Companies engage in international for a variety of reasons.docx

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Companies engage in international for a variety of reasons, but the goal is typically company growth or expansion. Whether a company hires international employees or searches for new markets abroad, an international strategy can help diversify and expand a business. MAIN POINTS Growth 1. Many companies look to international markets for growth. Introducing new products internationally can expand a company's customer base, sales and revenue. For example, after Coca-Cola dominated the U.S. Market, it expanded their business globally starting in 1926 to increase sales and profits. Employees 2. Companies go international to find alternative sources of labor. Some companies look to international countries for lower-cost manufacturing, technology assistance and other services in order to maintain a competitive advantage. Resources 3. Some companies go international to locate resources that are difficult to obtain in their home markets, or that can be obtained at a better price internationally. Ideas 4. Companies go international to broaden their work force and obtain new ideas. A work force comprised of different backgrounds and cultural differences can bring fresh ideas and concepts to help a company grow. For example, IBM actively recruits individuals from diverse backgrounds because it believes it's a competitive advantage that drives innovation and benefits customers. Diversification 5. Some companies go international to diversify. Selling products and services in multiple countries reduces the company's exposure to possible economic and political instability in a single country.Companies engage in international for a variety of reasons, but the goal is typically companygrowth or expansion. Whether a company hires international employees or searches for newmarkets abroad, an international strategy can help diversify and expand a business.1.Many companies look to international markets for growth. Introducing new productsinternationally can expand a company's customer base, sales and revenue. For example, afterCoca-Cola dominated the U.S.Market, it expanded their business globally starting in 1926 toincrease sales and profits.2.Companies go international to find alternative sources of labor. Some companies look tointernational countries for lower-cost manufacturing, technology assistance and other servicesin order to maintain a competitive advantage.3.Some companies go international to locate resources that are difficult to obtain in their homemarkets, or that can be obtained at a better price internationally.4.Companies go international to broaden their work force and obtain new ideas. A work forcecomprised of different backgrounds and cultural differences can bring fresh ideas and conceptsto help a company grow. For example, IBMactively recruits individuals from diversebackgrounds because it believes it's a competitive advantage that drives innovation andbenefits customers.5.Some companies go international to diversify. Selling products and services in multiplecountries reduces the company's exposure to possible economic and political instability in asingle countryReactive reasons for going international include :yMarket - the company is responding to demand it discovers in another locationoit could make this discovery by accident, or by having an affiliated company givethem a tipyCompetitive Environment - it sees competitors going to a particular placeofor example when Honda set up shop in Ohio, some other Japanese auto partscompanies also moved to Ohio to continue supplying HondayPolitical Environment changes - Trade Barriersotariff or non-tariff barriers: if an exporting company finds that the government inthe recipient country starts to build tariff or non-tariff barriers to block the export,then it might be a reason for the exporter to set up a manufacturing operationoverseas in order to avoid the tariffs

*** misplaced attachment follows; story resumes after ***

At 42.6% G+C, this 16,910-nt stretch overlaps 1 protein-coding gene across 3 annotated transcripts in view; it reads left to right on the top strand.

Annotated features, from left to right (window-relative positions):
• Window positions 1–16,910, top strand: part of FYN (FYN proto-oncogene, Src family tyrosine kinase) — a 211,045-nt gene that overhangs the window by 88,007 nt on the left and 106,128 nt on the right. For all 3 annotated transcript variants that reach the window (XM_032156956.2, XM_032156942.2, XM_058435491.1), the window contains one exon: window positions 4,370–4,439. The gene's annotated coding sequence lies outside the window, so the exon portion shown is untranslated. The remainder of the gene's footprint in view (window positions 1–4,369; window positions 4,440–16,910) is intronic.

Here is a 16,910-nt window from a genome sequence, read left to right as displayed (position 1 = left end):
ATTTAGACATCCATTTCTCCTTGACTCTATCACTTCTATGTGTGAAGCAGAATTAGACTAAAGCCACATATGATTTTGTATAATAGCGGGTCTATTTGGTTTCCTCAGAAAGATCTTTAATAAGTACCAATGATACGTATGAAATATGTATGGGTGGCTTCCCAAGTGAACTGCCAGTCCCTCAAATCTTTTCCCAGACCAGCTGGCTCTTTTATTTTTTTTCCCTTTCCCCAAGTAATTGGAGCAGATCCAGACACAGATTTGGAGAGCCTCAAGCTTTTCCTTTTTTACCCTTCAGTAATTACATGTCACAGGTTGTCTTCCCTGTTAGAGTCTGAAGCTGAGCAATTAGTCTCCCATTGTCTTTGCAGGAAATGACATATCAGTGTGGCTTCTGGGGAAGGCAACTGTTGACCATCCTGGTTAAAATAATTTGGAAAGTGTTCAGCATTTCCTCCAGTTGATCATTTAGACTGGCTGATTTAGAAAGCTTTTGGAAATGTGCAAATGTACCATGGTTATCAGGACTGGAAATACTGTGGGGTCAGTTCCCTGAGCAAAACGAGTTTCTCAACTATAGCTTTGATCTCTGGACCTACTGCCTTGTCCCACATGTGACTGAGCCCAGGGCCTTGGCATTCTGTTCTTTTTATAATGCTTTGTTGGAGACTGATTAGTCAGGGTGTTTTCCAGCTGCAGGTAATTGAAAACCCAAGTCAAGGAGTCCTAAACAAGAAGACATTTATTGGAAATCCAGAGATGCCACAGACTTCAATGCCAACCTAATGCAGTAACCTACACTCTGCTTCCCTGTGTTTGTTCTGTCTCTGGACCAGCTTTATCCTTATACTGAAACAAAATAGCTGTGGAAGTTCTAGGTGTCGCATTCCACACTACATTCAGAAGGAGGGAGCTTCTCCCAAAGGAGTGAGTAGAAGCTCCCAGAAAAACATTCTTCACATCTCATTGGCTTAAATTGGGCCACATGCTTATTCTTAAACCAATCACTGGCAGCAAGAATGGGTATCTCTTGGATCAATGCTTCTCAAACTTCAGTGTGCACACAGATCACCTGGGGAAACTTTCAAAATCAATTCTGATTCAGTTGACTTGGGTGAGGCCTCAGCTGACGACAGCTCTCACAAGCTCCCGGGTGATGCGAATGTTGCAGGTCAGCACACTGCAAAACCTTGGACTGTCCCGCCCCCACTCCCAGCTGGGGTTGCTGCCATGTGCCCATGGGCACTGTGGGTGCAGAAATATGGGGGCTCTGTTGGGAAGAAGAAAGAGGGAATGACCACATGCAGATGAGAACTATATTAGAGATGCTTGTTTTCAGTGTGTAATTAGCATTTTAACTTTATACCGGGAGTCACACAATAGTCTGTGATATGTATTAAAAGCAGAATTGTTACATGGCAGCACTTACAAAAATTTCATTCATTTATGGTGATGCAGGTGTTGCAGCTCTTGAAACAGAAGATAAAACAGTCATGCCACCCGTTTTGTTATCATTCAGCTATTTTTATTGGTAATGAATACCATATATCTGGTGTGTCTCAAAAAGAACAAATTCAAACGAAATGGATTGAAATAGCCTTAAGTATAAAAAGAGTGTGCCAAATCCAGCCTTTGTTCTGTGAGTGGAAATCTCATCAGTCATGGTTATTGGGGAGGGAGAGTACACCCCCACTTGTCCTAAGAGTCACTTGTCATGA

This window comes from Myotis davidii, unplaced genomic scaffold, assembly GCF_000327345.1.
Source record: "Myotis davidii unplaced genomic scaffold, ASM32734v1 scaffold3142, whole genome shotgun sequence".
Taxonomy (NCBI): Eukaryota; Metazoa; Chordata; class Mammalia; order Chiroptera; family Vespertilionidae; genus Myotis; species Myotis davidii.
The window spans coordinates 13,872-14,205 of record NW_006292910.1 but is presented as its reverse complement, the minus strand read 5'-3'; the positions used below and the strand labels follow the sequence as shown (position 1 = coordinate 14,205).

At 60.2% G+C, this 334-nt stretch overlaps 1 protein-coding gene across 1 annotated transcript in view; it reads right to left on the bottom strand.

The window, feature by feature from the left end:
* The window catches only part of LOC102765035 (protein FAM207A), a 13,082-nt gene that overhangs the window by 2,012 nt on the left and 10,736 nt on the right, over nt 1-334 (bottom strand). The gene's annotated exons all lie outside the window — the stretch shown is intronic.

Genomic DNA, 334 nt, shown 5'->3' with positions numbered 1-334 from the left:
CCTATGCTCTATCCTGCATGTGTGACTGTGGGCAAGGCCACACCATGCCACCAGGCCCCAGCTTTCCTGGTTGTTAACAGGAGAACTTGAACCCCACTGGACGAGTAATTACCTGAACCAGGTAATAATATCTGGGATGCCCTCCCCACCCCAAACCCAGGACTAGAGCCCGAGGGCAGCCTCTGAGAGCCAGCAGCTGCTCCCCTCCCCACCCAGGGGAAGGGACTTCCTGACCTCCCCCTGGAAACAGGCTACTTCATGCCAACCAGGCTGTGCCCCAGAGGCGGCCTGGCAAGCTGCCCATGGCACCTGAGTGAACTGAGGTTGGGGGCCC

Case: John Higgins

1. How would you describe Higgins's and Prescott's attitudes toward implementing U.S. personnel policies in the Japanese operations?

Higgins and Prescott both have different opinions toward implementing U.S. personnel policies in the Japanese operations. I would describe Higgins's attitude more against the U.S. personnel policies and more toward the Japanese ways of doing things, considering he would rather spend his time in Japan. I would describe Prescott's attitude more for the U.S. way of implementing the personnel policies in the Japanese operations, since he really did not like the way Higgins handled situations.

2. What are the major reasons for the differences in attitude?

Well Higgins would rather be in Japan then he would in the U.S. He wanted the opportunity to improve the "ugly American" image the he believe held abroad. Higgins had taken to the Japanese culture. He married a Japanese woman, moved to a strictly Japanese neighborhood, and was active in different activities throughout his neighborhood. Higgins was known to register complaints and demands for many of the employees. He also transferred an employee that was actually fired, and said that he had done what was expected of a superior in any Japanese company by assuring a subordinate's continued employment. Now Prescott on the other hand, was trying to stick by the U.S. policies. He believed that Higgins was taken to the Japanese culture to such a degree that he had lost the U.S point of view. Prescott believed that there were dynamic changes occurring in traditional Japanese customs and culture, and he was confident that many Japanese were not tied to existing cultural patterns as rigidly as Higgins seemed to think they were. Prescott felt that the company's real contribution to Japanese society was in introducing innovations.

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